A worse problem has to do with the quotation of the hymn Martyn in F# on page 34. In both 1920 and 1947 versions, it’s just triads in the key of F#. But many of you will recall that Kirkpatrick adds a lot of little dissonant “shadow” thirds as afterbeats:
Again, Ives didn’t print these thirds in either score. Some of them – the first few – are included on one of his manuscript pages, along with some other variations that didn’t fly. (Next to those thirds he wrote “angels of our” and the next word looks like “inarla” – but could be “nature”? A Lincoln reference? But if so, why?) More of them, but only single notes, not thirds, are included in the version of this passage that got drafted into the second movement of the Fourth Symphony. A few of them, but also some very different lines, went into another piano piece based on “Hawthorne,” The Celestial Railroad. Kirkpatrick adds them tastefully, they sound consummately Ivesian, and I’m so used to his recording that I’m disappointed when I hear a recording that omits them. But while Ives certainly toyed with the idea, I can’t find a manuscript with textual evidence for the specific ones Kirkpatrick plays. So I feel kind of guilty now when I hear them – they’re so beautiful, and Ives clearly thought about them, but after a quarter-century of planning a new edition of the Concord, he equally clearly decided not to add them.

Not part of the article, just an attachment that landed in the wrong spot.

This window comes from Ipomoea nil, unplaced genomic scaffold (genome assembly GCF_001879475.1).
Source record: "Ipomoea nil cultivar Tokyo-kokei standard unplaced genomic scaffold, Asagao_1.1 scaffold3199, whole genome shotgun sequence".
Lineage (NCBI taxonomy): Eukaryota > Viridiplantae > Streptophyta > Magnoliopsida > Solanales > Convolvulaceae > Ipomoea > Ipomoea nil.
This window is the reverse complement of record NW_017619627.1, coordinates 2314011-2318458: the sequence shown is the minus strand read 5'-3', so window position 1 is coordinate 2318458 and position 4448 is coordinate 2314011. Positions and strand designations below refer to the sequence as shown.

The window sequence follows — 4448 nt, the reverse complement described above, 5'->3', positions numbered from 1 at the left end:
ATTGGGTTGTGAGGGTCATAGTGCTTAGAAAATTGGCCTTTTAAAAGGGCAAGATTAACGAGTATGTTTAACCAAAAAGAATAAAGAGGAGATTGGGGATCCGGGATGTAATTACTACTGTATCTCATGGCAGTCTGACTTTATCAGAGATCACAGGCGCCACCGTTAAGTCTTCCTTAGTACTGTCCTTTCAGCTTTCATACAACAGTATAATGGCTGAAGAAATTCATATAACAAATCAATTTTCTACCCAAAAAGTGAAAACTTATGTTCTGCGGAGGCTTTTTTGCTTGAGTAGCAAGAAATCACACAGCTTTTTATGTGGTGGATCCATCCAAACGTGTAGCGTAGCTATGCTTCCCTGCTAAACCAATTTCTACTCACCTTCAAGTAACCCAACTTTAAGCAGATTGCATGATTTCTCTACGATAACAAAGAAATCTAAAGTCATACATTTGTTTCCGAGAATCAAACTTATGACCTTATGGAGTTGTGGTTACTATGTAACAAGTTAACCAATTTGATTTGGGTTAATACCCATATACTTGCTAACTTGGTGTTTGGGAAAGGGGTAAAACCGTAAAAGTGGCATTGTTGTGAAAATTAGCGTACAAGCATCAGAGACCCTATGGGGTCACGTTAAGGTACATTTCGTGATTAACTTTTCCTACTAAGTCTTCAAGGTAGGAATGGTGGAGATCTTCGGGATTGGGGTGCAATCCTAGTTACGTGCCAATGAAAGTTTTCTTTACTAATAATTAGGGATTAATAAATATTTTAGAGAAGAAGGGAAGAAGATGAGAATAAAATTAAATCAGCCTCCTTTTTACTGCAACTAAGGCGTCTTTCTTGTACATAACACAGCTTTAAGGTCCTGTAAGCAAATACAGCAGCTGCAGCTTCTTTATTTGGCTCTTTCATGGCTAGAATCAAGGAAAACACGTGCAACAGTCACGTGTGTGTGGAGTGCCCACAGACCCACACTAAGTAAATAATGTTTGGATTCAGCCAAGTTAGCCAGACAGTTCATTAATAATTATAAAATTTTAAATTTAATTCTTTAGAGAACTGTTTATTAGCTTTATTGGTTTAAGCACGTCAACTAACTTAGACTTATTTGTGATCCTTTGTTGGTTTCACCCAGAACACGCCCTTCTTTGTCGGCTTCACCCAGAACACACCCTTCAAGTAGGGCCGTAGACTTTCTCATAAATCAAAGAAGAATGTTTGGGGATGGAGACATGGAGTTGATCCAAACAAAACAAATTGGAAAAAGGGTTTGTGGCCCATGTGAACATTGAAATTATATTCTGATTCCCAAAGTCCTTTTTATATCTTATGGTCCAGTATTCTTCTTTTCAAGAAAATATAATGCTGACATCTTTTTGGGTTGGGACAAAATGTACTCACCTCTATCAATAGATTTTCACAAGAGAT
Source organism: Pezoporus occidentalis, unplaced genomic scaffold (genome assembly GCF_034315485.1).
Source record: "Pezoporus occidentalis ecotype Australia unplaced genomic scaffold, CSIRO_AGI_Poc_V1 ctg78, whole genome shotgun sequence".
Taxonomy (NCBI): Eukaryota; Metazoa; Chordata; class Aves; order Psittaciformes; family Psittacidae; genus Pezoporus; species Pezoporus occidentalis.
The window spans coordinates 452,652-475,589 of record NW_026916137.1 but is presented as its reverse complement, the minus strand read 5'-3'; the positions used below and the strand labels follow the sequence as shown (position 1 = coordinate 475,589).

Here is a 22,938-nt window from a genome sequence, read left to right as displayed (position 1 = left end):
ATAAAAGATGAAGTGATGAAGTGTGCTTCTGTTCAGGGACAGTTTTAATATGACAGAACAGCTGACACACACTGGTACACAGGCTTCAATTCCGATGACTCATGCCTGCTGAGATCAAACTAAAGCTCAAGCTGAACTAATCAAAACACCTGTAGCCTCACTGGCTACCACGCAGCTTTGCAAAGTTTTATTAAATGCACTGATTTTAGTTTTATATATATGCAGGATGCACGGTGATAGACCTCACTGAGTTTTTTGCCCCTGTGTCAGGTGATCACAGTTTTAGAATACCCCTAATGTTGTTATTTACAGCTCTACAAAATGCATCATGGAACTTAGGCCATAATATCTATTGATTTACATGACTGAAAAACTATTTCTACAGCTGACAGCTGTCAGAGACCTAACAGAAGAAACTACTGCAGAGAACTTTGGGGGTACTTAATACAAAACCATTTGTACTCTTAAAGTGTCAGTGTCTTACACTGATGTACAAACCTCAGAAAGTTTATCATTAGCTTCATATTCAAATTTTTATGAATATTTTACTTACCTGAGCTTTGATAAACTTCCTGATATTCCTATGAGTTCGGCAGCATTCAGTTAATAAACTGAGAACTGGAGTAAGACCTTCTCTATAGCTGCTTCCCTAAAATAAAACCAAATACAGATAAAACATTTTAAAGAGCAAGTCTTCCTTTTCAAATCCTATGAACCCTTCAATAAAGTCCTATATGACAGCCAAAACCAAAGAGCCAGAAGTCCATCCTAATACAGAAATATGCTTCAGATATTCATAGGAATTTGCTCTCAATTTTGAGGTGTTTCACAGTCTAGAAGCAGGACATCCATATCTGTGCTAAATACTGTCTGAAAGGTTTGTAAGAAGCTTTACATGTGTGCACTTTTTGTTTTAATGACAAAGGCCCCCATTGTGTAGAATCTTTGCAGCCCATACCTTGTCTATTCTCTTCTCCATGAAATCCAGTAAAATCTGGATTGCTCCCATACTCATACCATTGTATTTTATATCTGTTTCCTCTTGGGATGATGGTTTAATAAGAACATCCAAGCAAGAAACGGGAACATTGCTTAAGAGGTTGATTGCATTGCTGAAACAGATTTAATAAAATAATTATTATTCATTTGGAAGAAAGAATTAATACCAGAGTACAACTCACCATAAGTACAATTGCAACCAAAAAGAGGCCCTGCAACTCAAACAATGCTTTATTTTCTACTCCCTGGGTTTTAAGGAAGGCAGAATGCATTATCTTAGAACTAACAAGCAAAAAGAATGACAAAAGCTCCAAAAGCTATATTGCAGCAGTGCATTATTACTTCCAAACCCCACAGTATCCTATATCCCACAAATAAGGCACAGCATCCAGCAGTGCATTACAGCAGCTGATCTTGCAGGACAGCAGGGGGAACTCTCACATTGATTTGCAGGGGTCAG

As for the pianist who wants to add them, where will you find a text? Well, I took these down in dictation from Kirkpatrick’s 1968 recording, but Kirkpatrick also produced his own hand-written private performance edition of the Concord, which I’ve seen. (Not a printable option: he puts in meters everywhere, and the Ives scholars are trying to roll back what’s seen as Kirkpatrick’s too-free hand with the Ives scores.) Among the recordings I have, Pierre-Laurent Aimard, Nina Deutsch, and Robert Shannon play some of these thirds, but fewer than Kirkpatrick and not always the same ones; and most of the other pianists stick to the score and omit them. So a good, new performance score should offer some guide to including them, since they’re now so much a part of the tradition – but which text to use? How many different possibilities? The hell of it is, Ives probably would have found any solution acceptable, but a good performance edition should offer guidelines as to what the options are. As it is, you can’t really prepare an authentic performance of the Concord, it seems, without doing your own research at the Yale library.
No new edition is in the works, and I’m ambivalent – I’m very specifically keying my analyses to the 1947 edition, and a new one that was paginated differently could render my book obsolete. You just can’t use measure numbers with this piece, because there are so few bar lines. Ives sure knew how to make things difficult and ambiguous.
(And yes, I know all about Ives’s house in West Redding being up for sale. Sad story, very expensive land, the huge sums it would take to save it aren’t forthcoming. I feel even sadder that the Ives birth-house in Danbury, which I visited and toured so many times, is literally falling down. Seems nothing can be done. Not being a one-percenter, I try not to think about it and think about the Concord manuscripts instead.)